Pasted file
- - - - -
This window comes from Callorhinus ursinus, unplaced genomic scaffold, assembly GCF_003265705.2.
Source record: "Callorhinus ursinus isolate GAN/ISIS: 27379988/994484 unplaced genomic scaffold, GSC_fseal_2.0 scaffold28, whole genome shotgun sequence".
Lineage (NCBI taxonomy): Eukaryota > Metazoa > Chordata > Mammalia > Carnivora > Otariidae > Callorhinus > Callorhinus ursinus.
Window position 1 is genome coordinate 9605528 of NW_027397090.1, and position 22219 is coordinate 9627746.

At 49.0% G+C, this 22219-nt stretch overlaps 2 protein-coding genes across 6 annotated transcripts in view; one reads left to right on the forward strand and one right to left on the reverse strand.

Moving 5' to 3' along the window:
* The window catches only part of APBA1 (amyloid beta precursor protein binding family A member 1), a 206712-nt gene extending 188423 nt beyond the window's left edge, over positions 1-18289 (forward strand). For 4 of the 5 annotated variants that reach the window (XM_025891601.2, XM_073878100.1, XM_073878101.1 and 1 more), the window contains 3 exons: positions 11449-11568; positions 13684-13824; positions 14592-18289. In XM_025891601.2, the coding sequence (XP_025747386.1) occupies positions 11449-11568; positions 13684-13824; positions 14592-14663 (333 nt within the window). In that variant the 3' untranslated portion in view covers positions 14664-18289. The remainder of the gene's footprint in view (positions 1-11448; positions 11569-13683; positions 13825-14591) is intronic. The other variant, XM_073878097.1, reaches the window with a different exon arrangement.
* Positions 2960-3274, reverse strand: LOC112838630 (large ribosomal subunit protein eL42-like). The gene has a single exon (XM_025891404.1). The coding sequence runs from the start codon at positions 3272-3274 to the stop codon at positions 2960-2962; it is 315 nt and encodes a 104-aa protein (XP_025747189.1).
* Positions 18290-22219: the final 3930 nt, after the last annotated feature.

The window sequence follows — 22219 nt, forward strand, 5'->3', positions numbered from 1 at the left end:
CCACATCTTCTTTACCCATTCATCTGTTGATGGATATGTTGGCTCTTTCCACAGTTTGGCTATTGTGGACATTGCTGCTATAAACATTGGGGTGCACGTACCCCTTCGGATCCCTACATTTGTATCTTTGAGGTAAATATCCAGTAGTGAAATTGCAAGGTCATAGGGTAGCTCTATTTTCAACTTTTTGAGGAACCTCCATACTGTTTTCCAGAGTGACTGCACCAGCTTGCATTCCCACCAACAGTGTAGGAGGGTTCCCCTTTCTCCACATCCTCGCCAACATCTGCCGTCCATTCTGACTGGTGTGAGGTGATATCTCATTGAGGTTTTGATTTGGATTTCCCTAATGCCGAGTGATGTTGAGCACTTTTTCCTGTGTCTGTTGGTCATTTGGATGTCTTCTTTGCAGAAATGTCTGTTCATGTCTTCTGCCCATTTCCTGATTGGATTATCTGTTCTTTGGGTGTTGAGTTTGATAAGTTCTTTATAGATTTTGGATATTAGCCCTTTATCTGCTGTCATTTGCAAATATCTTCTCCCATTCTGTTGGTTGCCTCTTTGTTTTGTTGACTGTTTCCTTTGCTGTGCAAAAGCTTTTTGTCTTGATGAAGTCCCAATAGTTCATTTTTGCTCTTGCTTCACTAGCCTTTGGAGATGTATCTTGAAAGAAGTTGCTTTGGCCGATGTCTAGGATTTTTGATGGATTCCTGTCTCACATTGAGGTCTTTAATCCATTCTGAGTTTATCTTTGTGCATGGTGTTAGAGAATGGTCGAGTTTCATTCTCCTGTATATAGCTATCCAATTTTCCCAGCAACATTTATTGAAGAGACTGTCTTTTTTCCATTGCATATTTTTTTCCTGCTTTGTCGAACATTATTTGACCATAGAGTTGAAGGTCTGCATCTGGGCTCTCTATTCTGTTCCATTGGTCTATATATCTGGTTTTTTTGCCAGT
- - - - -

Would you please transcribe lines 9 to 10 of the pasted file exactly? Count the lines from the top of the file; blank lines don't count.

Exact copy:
* Positions 18290-22219: the final 3930 nt, after the last annotated feature.

The window sequence follows — 22219 nt, forward strand, 5'->3', positions numbered from 1 at the left end: